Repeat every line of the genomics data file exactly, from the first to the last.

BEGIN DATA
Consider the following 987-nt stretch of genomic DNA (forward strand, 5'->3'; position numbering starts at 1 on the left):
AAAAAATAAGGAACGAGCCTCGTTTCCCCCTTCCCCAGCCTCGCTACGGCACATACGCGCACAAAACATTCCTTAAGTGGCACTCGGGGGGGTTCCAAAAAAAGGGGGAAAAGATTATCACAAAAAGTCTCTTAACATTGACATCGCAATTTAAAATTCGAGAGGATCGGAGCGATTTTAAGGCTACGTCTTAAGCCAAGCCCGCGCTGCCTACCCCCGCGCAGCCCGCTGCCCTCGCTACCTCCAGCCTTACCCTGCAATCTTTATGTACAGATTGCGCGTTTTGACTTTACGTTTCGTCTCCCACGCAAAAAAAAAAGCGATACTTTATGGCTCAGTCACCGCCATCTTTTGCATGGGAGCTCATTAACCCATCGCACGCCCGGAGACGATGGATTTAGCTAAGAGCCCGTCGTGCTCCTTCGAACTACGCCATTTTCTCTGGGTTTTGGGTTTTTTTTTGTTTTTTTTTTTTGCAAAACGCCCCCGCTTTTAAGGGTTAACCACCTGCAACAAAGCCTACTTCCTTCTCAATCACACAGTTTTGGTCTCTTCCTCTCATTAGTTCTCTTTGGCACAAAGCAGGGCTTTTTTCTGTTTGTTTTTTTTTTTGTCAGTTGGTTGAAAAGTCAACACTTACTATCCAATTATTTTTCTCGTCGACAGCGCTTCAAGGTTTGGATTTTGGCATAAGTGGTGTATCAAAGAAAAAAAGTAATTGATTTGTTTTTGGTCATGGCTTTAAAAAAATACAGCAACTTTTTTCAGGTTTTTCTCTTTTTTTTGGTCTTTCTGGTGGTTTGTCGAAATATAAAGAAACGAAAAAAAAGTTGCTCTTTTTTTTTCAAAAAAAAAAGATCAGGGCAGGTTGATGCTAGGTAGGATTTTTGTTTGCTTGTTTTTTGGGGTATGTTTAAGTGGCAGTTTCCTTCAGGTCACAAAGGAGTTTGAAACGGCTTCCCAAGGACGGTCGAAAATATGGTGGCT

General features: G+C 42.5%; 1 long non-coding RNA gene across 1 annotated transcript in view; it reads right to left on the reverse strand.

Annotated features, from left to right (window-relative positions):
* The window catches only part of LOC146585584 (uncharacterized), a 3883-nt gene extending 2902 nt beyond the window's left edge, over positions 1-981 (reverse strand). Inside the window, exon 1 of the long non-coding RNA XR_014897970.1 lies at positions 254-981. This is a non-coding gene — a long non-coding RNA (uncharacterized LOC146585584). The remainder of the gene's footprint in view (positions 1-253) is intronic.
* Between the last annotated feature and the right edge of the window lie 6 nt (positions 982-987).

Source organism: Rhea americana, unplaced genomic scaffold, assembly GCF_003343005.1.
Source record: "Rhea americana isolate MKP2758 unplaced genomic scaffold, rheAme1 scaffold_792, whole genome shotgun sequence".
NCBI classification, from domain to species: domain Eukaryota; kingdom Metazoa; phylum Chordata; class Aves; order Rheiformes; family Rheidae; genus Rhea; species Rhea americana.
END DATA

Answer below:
Consider the following 987-nt stretch of genomic DNA (forward strand, 5'->3'; position numbering starts at 1 on the left):
AAAAAATAAGGAACGAGCCTCGTTTCCCCCTTCCCCAGCCTCGCTACGGCACATACGCGCACAAAACATTCCTTAAGTGGCACTCGGGGGGGTTCCAAAAAAAGGGGGAAAAGATTATCACAAAAAGTCTCTTAACATTGACATCGCAATTTAAAATTCGAGAGGATCGGAGCGATTTTAAGGCTACGTCTTAAGCCAAGCCCGCGCTGCCTACCCCCGCGCAGCCCGCTGCCCTCGCTACCTCCAGCCTTACCCTGCAATCTTTATGTACAGATTGCGCGTTTTGACTTTACGTTTCGTCTCCCACGCAAAAAAAAAAGCGATACTTTATGGCTCAGTCACCGCCATCTTTTGCATGGGAGCTCATTAACCCATCGCACGCCCGGAGACGATGGATTTAGCTAAGAGCCCGTCGTGCTCCTTCGAACTACGCCATTTTCTCTGGGTTTTGGGTTTTTTTTTGTTTTTTTTTTTTGCAAAACGCCCCCGCTTTTAAGGGTTAACCACCTGCAACAAAGCCTACTTCCTTCTCAATCACACAGTTTTGGTCTCTTCCTCTCATTAGTTCTCTTTGGCACAAAGCAGGGCTTTTTTCTGTTTGTTTTTTTTTTTGTCAGTTGGTTGAAAAGTCAACACTTACTATCCAATTATTTTTCTCGTCGACAGCGCTTCAAGGTTTGGATTTTGGCATAAGTGGTGTATCAAAGAAAAAAAGTAATTGATTTGTTTTTGGTCATGGCTTTAAAAAAATACAGCAACTTTTTTCAGGTTTTTCTCTTTTTTTTGGTCTTTCTGGTGGTTTGTCGAAATATAAAGAAACGAAAAAAAAGTTGCTCTTTTTTTTTCAAAAAAAAAAGATCAGGGCAGGTTGATGCTAGGTAGGATTTTTGTTTGCTTGTTTTTTGGGGTATGTTTAAGTGGCAGTTTCCTTCAGGTCACAAAGGAGTTTGAAACGGCTTCCCAAGGACGGTCGAAAATATGGTGGCT

General features: G+C 42.5%; 1 long non-coding RNA gene across 1 annotated transcript in view; it reads right to left on the reverse strand.

Annotated features, from left to right (window-relative positions):
* The window catches only part of LOC146585584 (uncharacterized), a 3883-nt gene extending 2902 nt beyond the window's left edge, over positions 1-981 (reverse strand). Inside the window, exon 1 of the long non-coding RNA XR_014897970.1 lies at positions 254-981. This is a non-coding gene — a long non-coding RNA (uncharacterized LOC146585584). The remainder of the gene's footprint in view (positions 1-253) is intronic.
* Between the last annotated feature and the right edge of the window lie 6 nt (positions 982-987).

Source organism: Rhea americana, unplaced genomic scaffold, assembly GCF_003343005.1.
Source record: "Rhea americana isolate MKP2758 unplaced genomic scaffold, rheAme1 scaffold_792, whole genome shotgun sequence".
NCBI classification, from domain to species: domain Eukaryota; kingdom Metazoa; phylum Chordata; class Aves; order Rheiformes; family Rheidae; genus Rhea; species Rhea americana.